3 years

History

The Genocidal War Hero

Page 1 of 1
In conversation with a historian who blames Winston Churchill for the three million deaths in the Bengal famine
Churchill's Secret War: The British Empire And The Ravaging Of India During World War II | Madhusree Mukherjee | Basic Books | 368 pages | $19

In her gripping, powerful and frightening new book, Churchill’s Secret War, historian Madhusree Mukherjee exposes what could be called a 'genocide' perpetrated on India by Winston Churchill, the British Prime Minister during World War II. It is estimated that the great Bengal famine of 1943 killed three million Indians. This could have been prevented had sufficient foodgrain remained in India or had emergency imports been done and distributed in Bengal. However, Churchill personally ensured that almost all the foodgrain that could be mopped up was exported to the British war effort, resulting in the highest death toll in India in the past three hundred years. Here, in a candid interview, she discusses the famine years and the racist Churchill’s  blood lust.

Q You paint a frightening picture of famine, with dead bodies littering the streets. Which were the worst affected areas and which was the particularly bad year?

A The worst was eastern Bengal in what's now Bangladesh. There was severe repression in the Tamaluk district of Midnapore that caused a very large death toll.
Were there actual instances of families resorting to cannibalism and selling their children in desperation, as was the case in a later famine in China in the 1960s?

Q What was the overall death toll in the famine?

A There were no reported incidents of cannibalism. However, there were numerous cases of children being sold or abandoned or even killed out of mercy by their parents. The total number of people killed in the famine was at least three million.

Q How much food was diverted for the Imperial war effort from India?

A 360,000 tonnes of rice and wheat was exported in the fiscal year 1942-43. When you include lentils, it adds up to 460,000 tonnes. On top of that, the army consumed nearly 600,000 tonnes of wheat that year.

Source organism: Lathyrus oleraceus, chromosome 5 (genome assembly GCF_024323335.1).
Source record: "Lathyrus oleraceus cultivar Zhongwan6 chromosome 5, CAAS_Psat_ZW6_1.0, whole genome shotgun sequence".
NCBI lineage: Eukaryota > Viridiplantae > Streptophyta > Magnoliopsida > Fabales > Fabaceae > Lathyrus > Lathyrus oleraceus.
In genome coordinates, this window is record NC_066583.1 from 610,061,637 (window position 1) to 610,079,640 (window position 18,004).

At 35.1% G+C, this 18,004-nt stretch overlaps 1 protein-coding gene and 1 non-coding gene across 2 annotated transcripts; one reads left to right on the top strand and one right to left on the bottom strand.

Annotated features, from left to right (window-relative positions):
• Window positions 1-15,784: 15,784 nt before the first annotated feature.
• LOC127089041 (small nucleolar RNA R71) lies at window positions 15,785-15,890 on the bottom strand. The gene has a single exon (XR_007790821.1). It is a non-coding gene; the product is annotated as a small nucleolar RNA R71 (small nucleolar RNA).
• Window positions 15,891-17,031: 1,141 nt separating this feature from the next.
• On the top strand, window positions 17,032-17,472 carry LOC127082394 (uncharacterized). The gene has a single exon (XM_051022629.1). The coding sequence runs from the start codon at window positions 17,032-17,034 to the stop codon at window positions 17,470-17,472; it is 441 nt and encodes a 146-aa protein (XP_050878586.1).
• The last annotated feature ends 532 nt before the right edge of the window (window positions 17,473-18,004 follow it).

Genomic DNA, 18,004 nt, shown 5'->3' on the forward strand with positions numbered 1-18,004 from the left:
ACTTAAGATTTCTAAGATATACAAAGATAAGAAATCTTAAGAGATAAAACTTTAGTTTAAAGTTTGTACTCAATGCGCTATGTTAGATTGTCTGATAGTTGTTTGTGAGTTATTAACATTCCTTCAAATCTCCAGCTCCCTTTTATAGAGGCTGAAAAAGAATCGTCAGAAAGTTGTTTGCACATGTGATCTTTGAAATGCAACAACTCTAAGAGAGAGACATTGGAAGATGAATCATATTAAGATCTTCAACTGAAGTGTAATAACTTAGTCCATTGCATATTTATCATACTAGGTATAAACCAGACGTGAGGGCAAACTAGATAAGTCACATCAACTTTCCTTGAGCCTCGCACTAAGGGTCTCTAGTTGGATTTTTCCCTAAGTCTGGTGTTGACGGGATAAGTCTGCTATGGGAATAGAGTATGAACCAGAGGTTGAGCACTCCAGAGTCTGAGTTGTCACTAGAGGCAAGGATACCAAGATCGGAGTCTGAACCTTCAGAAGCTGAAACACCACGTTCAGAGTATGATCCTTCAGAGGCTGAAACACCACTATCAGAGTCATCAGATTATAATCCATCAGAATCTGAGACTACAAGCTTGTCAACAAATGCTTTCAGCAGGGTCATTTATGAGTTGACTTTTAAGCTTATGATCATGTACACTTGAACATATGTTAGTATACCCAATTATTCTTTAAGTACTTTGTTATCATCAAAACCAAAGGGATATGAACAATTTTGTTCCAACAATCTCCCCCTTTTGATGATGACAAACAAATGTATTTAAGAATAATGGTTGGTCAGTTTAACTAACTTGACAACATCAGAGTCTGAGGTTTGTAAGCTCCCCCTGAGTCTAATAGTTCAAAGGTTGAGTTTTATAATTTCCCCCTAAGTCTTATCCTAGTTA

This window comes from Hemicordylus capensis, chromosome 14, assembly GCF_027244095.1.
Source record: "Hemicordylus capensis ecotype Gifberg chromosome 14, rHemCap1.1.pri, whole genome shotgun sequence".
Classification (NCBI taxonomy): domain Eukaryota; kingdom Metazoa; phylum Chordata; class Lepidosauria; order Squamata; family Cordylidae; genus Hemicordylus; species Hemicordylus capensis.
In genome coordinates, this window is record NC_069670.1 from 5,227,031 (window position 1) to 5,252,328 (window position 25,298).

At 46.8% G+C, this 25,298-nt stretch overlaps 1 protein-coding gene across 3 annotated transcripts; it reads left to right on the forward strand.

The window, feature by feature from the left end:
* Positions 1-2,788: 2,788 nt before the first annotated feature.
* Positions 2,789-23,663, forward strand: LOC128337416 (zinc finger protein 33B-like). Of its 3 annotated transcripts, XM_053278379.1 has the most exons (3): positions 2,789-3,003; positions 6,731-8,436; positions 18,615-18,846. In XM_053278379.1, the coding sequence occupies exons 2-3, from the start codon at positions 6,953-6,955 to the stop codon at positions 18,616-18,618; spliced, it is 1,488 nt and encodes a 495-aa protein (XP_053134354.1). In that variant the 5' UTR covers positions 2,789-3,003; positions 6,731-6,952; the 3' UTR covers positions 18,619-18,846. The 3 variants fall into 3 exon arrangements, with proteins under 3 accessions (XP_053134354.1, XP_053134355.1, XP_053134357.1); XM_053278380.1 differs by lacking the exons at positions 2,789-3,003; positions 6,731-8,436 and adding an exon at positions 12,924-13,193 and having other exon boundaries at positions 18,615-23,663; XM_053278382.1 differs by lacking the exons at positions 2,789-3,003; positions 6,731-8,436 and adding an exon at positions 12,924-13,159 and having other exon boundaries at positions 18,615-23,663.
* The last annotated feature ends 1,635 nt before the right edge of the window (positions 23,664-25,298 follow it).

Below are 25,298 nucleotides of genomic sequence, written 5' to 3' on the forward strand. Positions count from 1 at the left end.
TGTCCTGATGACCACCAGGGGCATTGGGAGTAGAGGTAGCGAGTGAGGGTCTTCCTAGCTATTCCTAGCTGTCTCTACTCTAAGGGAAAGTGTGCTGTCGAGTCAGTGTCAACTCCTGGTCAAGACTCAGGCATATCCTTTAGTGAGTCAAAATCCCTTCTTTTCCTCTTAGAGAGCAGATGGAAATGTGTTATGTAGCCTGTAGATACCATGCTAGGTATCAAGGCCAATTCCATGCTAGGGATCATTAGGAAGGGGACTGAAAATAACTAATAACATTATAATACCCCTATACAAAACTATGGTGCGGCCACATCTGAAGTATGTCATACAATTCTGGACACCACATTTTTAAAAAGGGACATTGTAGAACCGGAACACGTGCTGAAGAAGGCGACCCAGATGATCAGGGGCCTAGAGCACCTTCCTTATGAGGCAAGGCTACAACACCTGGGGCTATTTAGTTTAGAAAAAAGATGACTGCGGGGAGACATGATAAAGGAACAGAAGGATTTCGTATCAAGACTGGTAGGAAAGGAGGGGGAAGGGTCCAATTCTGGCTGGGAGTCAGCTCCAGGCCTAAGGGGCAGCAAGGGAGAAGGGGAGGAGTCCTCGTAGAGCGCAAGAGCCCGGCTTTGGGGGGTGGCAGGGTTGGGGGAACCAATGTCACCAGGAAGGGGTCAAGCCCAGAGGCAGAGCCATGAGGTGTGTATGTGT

Q Will it be fair to say that the picture of the British as benign rulers of  India is slowly changing in contemporary history? Is it now recognised that their racist tone led to the mutiny? And you're now talking about Churchill’s murderous personality.

A There is a growing consensus among historians now that the British Empire was far from benign. It was exploitative and often viciously so. However, the lay person has not really been able to comprehend that. Hopefully, that will change. 

Q Churchill, who emerges as a vicious racist in your book, systematically constructed a famine in India by plundering its men and its grain and diverting it to the British war effort. Would it be fair to say that Winston  Churchill led a genocide against India?

A Genocide requires knowing intent. I don’t think we have enough knowledge of what was in his mind to say for sure that it was genocide. However, from the evidence we have, we can certainly make a strong but not conclusive argument that Churchill did indeed plan a genocide on India.

Q How important was the fact that nearly every Indian leader was in jail during the war effort and the Congress could not mount an adequate political response?

A The political leadership could have helped mobilise relief from other parts of India. The truth is that the war cabinet did not take Indian leaders seriously. Ultimately, massive food  imports were the only way that the famine could have been prevented, and Churchill was set against that.

Q If we combine the famine with the hasty British decision to partition India, the British were complicit in the deaths of perhaps five million Indians. Yet  Nehru remained 'loyal', making Mountbatten governor-general of free India. Do you think Nehru insulted the millions killed by British acts? In any other country would not such imperial plunder have led to an armed revolt?

A I do think that Nehru was too close to British ideals and was essentially a man of the West. Beyond that, I do not know enough about him to pass judgment. The Indian populace was generally disarmed, and while the armed forces did mutiny, it was only after the war and sporadic.

Q Back to Churchill, he comes across as a blood-thirsty terrorist, supporting gas attacks and scorch-and-burn tactics—things regarded with horror today. Do you see history reassessing his role, specifically the OxBridge scholars who have lionised him? Have they been guilty of ignoring facts?

A A great deal of reassessment of Churchill has taken place. Only the public and a few diehard scholars still seem to venerate him.